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Publication numberUS5802773 A
Publication typeGrant
Application numberUS 08/754,744
Publication dateSep 8, 1998
Filing dateNov 21, 1996
Priority dateNov 30, 1994
Fee statusPaid
Publication number08754744, 754744, US 5802773 A, US 5802773A, US-A-5802773, US5802773 A, US5802773A
InventorsNathan W. Pingel
Original AssigneePingel; Nathan W.
Export CitationBiBTeX, EndNote, RefMan
External Links: USPTO, USPTO Assignment, Espacenet
Handicap accessible stair
US 5802773 A
Abstract
A stair which has independent, infinitely variable height steps. The steps collectively form a platform for raising or lowering an individual and return to form a configuration of a stair.
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Claims(14)
What is claimed is:
1. A method for providing access for a handicapped individual, which comprises the steps of:
providing a first variable height step elevator as a first riser to a stair;
providing a second variable height step elevator as a second riser to a stair;
changing the elevation of the upper surfaces of each of said first and second step elevators to form a single platform and to match the level of an approach landing upon which a handicapped individual is supported;
changing the elevation of said single platform to match the level of a departure landing;
changing the elevation of the upper surface of said first step elevator to form a first riser to said stair; and
changing the elevation of the upper surface of said second step elevator to form a first riser to said stair.
2. The method of claim 1, further comprising the step of providing a railing to one of said steps.
3. The method of claim 1, further comprising the step of providing a foundation to support each of said first and second step elevators.
4. The method of claim 1, further comprising the step of providing a control for controlling the movement of said first and second step elevators.
5. The method of claim 4, wherein the step of providing a control comprises the following steps:
providing a first control proximate to the approach of said stair;
providing a second control to one of said step elevators; and
providing a third control proximate to the departure of said stair.
6. A handicap accessible stair, comprising:
a first step rising from a lower landing, said first step forming a first riser in said stair, wherein said first step has an upper surface;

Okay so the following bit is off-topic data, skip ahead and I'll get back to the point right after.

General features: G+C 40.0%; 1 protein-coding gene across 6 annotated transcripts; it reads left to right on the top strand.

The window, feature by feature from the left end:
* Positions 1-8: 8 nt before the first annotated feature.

a second step positioned adjacent said first step and forming a second riser in said stair, wherein said second step has an upper surface, wherein said second step upper surface is located a vertical distance above said first step upper surface;
a control operably connected to said first and second step, wherein said control causes vertical movement of said first and second step down to a position wherein said first and second step upper surfaces are level with said lower landing, and said control further causes vertical movement of said second step to said position to form said second riser in said stair; and
whereby said stair provides improved mobility to handicapped users while preserving the aesthetic qualities of said stair.
7. The stair of claim 6 wherein said first step comprises:
a first step platform;
a first base;
a first hydraulic actuator, connected to said first base;
two pair of supports, wherein each said support pair is hinged to one end of either said first base or said first step platform;
a pair of hinges, each connected to one of said pair of supports of said first step for allowing said pair of supports of said first step to move pivotally with respect to each other; and
wherein said first hydraulic actuator compresses which acts to raise said first step platform.
8. The stair of claim 6, further comprising a railing attached to said first step.
9. The stair of claim 6, further comprising a backstop secured to said first step, wherein said backstop vertically extends to a position that prevents undesired movement of an individual off said platform.
10. The stair of claim 6 further comprising a foundation supporting each of said steps.
11. The stair of claim 6, wherein said control comprises:
a first control panel operably connect to said first and second step and located proximate to said lower landing of the stair, wherein said first control panel causes a downward vertical movement of said first and second step to result in a platform level with said lower landing;
a second control panel operably connected with said first and second step and located proximate to an upper landing of the stair, wherein said second control panel causes vertical movement of the level platform of said second step to the level of said upper landing of said stair; and
a third control panel operably connected with said first and second step and located at said upper landing of said stair, wherein said third control panel causes said first step to form said first riser of said stair and causes said second step to form said second riser of said stair.
12. A handicap accessible stair, comprising:
a foundation;
a first step resting on said foundation, wherein said first step comprises:
a first step platform;
a first base;
a first hydraulic actuator, connected to said first base;
two pair of supports, wherein each said support pair is hinged to one end of either said first base or said first step platform;
a pair of hinges, each connected to one of said pair of supports of said first step for allowing said pair of supports of said first step to move pivotally with respect to each other; and
wherein said first hydraulic actuator compresses which acts to raise said first step platform
a first step rail attached to said first step;
a second step resting on said foundation, wherein said second step comprises:
a second step platform;
a second base;
a second hydraulic actuator connected to said second base;